Israeli Health Experts Recommend Indoor Masks, Stave Off Fifth COVID Shot

Bennett says no COVID-19 policy changes will be made after concluding a meeting with Health Ministry officials

A woman wears a COVID protective mask in Tel Aviv mall.
A woman wears a COVID protective mask in Tel Aviv mall.Credit: Hadas Parush

Israeli health experts on Wednesday recommended reinstating mask mandate indoors in the wake of rising COVID infections.

The Health Ministry pandemic taskforce refrained from recommending administrating a fifth vaccine shot and said an ongoing monitoring of the situation is needed.

“We are starting a new coronavirus wave of the variant BA.5 in Israel,” he said at the Medicine2042 conference, adding that “we are considering a fifth vaccine shot.”

Prime Minister Naftali Bennett decided not to make any COVID-19 policy changes after concluding a meeting with Health Ministry officials on the matter.

Responding to Zarka's statement, Health Minister Nitzan Horowitz warned against using the term "wave" because the pandemic fluctuates by nature.

Horowitz said that the Health Ministry predicted this rise and that the health system is ready to handle the surge.

Bennett added that it was decided to bolster protection for the older population and to urge people at risk to once again wear masks indoors. Furthermore, monitoring the virus through the sewage system will continue.

The number of new confirmed cases rose Tuesday to 4,585 from 3,731 the previous day – the highest number since April 25.

Israel's infection rate known as the R number – the average number of people each coronavirus carrier infects – has risen to 1.19. Any R number over 1 means the pandemic is spreading. The number of seriously ill patients is also on the rise.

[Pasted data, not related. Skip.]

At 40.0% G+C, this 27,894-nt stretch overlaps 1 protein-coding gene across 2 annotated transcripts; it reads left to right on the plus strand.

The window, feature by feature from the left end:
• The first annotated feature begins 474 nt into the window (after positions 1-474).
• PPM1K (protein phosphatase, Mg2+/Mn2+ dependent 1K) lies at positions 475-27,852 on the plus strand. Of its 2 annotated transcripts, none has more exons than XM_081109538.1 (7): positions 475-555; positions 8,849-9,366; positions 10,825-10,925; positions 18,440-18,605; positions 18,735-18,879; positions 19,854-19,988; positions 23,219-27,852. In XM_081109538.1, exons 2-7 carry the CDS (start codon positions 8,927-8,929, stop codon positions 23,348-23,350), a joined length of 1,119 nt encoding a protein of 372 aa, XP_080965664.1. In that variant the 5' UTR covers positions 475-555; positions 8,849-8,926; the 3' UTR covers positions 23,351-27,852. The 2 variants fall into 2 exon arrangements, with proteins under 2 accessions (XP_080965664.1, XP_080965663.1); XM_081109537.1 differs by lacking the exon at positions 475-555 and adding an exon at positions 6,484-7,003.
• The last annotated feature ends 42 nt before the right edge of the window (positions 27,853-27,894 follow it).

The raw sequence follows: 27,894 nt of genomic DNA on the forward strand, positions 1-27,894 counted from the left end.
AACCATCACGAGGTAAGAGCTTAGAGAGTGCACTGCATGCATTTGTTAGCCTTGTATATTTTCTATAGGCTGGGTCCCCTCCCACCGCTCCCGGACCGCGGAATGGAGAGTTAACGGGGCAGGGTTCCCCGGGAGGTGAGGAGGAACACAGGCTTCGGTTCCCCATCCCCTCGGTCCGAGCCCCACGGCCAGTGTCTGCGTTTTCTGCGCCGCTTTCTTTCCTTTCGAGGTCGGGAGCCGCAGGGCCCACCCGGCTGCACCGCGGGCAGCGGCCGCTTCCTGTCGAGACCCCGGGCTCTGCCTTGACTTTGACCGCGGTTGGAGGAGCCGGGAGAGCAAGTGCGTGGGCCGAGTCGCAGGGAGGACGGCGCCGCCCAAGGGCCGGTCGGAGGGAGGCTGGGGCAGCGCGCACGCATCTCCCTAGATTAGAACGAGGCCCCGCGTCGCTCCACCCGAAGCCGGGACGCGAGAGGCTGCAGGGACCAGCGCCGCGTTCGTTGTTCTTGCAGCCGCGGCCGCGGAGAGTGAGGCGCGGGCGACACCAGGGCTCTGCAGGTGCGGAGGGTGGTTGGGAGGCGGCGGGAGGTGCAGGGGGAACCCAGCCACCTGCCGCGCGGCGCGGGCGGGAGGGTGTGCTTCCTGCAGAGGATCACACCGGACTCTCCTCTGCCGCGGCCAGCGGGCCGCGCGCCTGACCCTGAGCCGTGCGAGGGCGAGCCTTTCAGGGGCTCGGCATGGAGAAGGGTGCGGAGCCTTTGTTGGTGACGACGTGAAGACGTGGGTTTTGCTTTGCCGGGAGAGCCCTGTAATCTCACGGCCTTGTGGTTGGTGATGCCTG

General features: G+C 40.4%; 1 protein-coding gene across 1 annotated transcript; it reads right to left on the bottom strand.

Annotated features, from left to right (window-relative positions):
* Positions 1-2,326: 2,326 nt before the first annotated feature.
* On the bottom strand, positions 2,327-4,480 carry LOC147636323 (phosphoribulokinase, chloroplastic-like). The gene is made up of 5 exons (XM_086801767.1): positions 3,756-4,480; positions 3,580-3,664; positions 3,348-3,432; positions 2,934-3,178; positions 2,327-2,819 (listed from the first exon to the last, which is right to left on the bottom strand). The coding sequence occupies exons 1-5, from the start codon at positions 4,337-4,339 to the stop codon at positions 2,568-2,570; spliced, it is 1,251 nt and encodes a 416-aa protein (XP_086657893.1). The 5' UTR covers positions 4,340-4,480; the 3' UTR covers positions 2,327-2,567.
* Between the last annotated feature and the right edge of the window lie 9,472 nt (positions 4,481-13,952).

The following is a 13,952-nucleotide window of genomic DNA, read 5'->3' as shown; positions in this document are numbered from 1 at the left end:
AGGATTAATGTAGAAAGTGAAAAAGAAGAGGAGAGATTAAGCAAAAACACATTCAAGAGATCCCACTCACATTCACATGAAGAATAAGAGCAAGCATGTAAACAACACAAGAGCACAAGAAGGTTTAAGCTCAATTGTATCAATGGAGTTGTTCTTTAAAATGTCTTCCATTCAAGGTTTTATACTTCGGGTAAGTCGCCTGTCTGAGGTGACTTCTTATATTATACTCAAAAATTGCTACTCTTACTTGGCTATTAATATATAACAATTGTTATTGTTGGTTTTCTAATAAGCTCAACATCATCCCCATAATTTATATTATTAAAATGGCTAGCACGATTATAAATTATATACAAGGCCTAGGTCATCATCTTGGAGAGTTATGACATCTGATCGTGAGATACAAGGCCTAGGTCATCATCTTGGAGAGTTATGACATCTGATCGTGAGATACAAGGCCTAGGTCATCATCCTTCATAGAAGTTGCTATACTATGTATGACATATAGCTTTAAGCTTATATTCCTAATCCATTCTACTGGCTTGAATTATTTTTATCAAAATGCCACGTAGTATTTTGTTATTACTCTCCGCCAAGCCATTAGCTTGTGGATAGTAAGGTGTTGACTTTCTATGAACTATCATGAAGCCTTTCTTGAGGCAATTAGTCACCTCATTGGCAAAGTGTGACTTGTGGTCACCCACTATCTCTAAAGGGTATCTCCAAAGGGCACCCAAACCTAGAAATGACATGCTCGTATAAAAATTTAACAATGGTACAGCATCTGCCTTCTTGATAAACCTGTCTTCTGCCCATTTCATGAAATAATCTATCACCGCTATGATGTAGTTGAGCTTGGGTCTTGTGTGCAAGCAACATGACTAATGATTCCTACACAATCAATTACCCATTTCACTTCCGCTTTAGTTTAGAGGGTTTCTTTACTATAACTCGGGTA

Although the R-number has been above 1.0 since May 20, the virus is still spreading slowly. The hospitals are not feeling a burden, and the spread hasn’t hurt the economy.

Health officials also decided to revive a public information campaign on combatting the virus.

A senior Health Ministry official said on Tuesday that despite the significant rise in new cases, it is not clear yet whether there is cause for concern. “We keep seeing movement in the number of confirmed cases and the seriously ill,” the official said. “When the rise becomes more consistent we will need to treat it as a wave, but now it is still premature to talk about a wave.”

The senior official added that the number of daily confirmed cases and the R-number are influenced by the policy of voluntary testing. On the other hand, he said the number of serious patients “is indeed a more sensitive measure, and its rise concerns us.” He added, “We will need to track and see if it continues and becomes a real epidemic or recedes.”

Click the alert icon to follow topics:



Automatic approval of subscriber comments.

Subscribe today and save 40%

Already signed up? LOG IN


Election ad featuring Yair Lapid in Rahat, the largest Arab city in Israel's Negev region.

This Bedouin City Could Decide Who Is Israel's Next Prime Minister

Dr. Claris Harbon in the neighborhood where she grew up in Ashdod.

A Women's Rights Lawyer Felt She Didn't Belong in Israel. So She Moved to Morocco

Mohammed 'Moha' Alshawamreh.

'It Was Real Shock to Move From a Little Muslim Village, to a Big Open World'

From the cover of 'Shmutz.'

'There Are Similarities Between the Hasidic Community and Pornography’

A scene from Netflix's "RRR."

‘RRR’: If Cocaine Were a Movie, It Would Look Like This

Prime Minister Yair Lapid.

Yair Lapid's Journey: From Late-night Host to Israel's Prime Minister